The National Aerospace Laboratory of the Netherlands (NLR) has installed a new projection system and supporting software to significantly enhance the level of realism offered by its Generic Research Aircraft Cockpit Environment (GRACE). The WIDE VISUAL upgrade allows for the testing of more complex manoeuvres, which ultimately will contribute to greater aviation safety. The installation phase has now been completed and test pilots have started working with the new capabilities.Simulation environments play a crucial role in training pilots and testing new procedures and technology. For this purpose NLR has set up the GRACE simulator at its Amsterdam location. GRACE consists of a realistic cockpit fitted with modular equipment. The cockpit can be moved around in space using an electrically powered platform. Although GRACE has proved its usefulness on many occasions, updated graphic software and hardware has now become available to further close the gap between simulation and actual flight.The WIDE VISUAL projection system consists of three projectors, a massive mirror, and a convex projection screen that offers pilots a virtually complete field of vision. The previous system had a narrower field of vision, and did not allow pilots and co-pilots to look over each other’s shoulder. The LED lamps in the new projectors are more energy-efficient than the traditional projector lamps.
The improved view from the cockpit simulator is more important than may initially appear. During taxiing, for instance, it is customary for pilots to look over each other’s shoulder to check for other taxiing aircraft or obstacles. If an airport is situated in a mountainous area or otherwise difficult to approach, smaller aircraft usually fly over the runway to establish its precise location before the actual landing. Training such manoeuvres is now possible thanks to the WIDE VISUAL upgrade.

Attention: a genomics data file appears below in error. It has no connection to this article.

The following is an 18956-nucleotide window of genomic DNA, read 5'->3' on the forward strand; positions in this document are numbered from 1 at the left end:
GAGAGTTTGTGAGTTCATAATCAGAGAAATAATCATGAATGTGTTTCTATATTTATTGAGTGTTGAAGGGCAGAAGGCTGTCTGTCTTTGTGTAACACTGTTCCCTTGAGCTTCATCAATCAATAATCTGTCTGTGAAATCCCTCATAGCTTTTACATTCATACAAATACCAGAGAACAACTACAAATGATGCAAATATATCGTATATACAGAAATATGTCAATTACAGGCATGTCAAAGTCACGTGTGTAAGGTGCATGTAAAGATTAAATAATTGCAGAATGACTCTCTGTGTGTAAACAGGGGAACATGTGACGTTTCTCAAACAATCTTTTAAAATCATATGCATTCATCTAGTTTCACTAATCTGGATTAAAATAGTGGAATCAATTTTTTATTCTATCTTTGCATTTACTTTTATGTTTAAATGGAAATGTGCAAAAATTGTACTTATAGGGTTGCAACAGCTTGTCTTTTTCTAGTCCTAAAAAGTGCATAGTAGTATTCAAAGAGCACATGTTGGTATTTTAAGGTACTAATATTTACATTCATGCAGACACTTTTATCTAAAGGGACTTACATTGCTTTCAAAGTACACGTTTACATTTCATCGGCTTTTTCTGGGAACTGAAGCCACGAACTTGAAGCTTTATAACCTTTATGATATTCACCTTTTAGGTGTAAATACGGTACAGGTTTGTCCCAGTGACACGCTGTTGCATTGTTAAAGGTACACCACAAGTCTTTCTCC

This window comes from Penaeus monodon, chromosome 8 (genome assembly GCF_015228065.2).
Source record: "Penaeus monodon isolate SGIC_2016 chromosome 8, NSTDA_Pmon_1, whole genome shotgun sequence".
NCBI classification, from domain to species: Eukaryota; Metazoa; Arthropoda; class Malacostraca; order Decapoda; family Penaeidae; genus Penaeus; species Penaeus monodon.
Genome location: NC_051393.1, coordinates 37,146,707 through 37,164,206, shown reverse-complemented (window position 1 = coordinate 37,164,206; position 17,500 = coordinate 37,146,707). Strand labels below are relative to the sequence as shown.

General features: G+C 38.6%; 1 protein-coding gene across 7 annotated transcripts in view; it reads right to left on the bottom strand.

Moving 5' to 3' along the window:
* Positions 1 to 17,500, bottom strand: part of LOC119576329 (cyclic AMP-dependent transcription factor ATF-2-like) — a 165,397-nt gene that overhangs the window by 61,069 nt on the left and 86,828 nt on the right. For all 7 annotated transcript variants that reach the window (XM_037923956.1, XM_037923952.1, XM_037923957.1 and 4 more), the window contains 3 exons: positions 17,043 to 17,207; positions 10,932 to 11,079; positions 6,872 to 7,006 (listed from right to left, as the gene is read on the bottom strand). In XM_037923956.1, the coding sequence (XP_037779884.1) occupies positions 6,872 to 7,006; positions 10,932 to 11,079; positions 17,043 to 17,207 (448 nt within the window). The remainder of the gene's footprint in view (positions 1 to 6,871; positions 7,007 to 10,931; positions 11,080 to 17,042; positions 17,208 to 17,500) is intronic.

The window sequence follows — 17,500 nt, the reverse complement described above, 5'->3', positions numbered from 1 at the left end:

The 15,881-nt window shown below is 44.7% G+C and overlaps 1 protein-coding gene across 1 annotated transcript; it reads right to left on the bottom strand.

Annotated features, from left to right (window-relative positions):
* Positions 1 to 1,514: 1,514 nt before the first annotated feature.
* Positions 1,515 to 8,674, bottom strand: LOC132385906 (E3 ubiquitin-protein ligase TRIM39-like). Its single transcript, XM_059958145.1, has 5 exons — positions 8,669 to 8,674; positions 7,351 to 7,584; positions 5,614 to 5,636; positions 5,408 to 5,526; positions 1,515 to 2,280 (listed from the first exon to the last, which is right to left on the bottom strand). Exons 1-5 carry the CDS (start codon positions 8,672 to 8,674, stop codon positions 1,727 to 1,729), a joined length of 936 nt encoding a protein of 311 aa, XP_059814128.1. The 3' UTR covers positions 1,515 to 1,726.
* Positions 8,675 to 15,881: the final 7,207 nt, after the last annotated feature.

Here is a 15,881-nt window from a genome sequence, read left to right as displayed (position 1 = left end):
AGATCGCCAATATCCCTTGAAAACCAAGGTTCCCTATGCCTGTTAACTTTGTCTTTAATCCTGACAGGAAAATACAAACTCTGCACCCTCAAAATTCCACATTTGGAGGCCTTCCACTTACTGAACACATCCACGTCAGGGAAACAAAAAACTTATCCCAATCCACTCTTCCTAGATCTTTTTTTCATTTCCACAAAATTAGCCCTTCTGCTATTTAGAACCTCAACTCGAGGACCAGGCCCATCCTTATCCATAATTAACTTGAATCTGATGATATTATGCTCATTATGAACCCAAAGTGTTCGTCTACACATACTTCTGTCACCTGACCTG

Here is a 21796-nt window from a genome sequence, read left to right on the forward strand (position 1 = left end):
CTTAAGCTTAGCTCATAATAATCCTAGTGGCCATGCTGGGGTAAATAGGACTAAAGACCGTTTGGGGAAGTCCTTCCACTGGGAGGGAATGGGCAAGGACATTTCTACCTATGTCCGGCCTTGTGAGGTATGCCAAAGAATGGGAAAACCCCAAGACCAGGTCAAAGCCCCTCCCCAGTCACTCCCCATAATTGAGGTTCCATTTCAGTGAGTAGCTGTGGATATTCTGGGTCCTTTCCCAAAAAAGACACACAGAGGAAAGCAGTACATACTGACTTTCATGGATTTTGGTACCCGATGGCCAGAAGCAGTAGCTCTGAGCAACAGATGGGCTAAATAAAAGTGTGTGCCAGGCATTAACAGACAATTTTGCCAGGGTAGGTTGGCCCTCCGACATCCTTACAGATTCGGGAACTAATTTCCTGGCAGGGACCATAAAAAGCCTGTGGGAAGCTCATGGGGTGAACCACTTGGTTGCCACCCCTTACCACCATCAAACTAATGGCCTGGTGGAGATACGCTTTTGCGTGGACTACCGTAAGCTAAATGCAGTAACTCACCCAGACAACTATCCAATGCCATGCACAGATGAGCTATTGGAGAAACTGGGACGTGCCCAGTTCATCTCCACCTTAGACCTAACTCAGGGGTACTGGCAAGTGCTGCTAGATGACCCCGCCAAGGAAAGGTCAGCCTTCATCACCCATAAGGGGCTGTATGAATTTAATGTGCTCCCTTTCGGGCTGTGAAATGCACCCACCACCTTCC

WIDE VISUAL is already extensively used in the ARISTOTEL project (‘Aircraft and Rotorcraft Pilot Coupling , Tools and Techniques for Alleviation and Detection’). This project is aimed at preventing ‘aircraft-pilot coupling’, a phenomenon in which the pilot interacts incorrectly with the control system. The aircraft can become difficult to manage, with all the risks this entails.
In one of the experiments conducted as part of this project, a pilot was asked to respond adequately to a scenario in which the runway suddenly moves 30 metres sideways. The corrective control inputs by the pilot provide insight into the mechanisms underlying aircraft-pilot coupling.
The scenario examined a range of variables, including the settings of the control system and the elasticity of the aircraft body and wings. The results will be used to draw up recommendations for design changes to control systems that are still in the development stage and future control systems. This demonstrates how the WIDE VISUAL can be used to support the aviation industry in making air travel even safer for all concerned.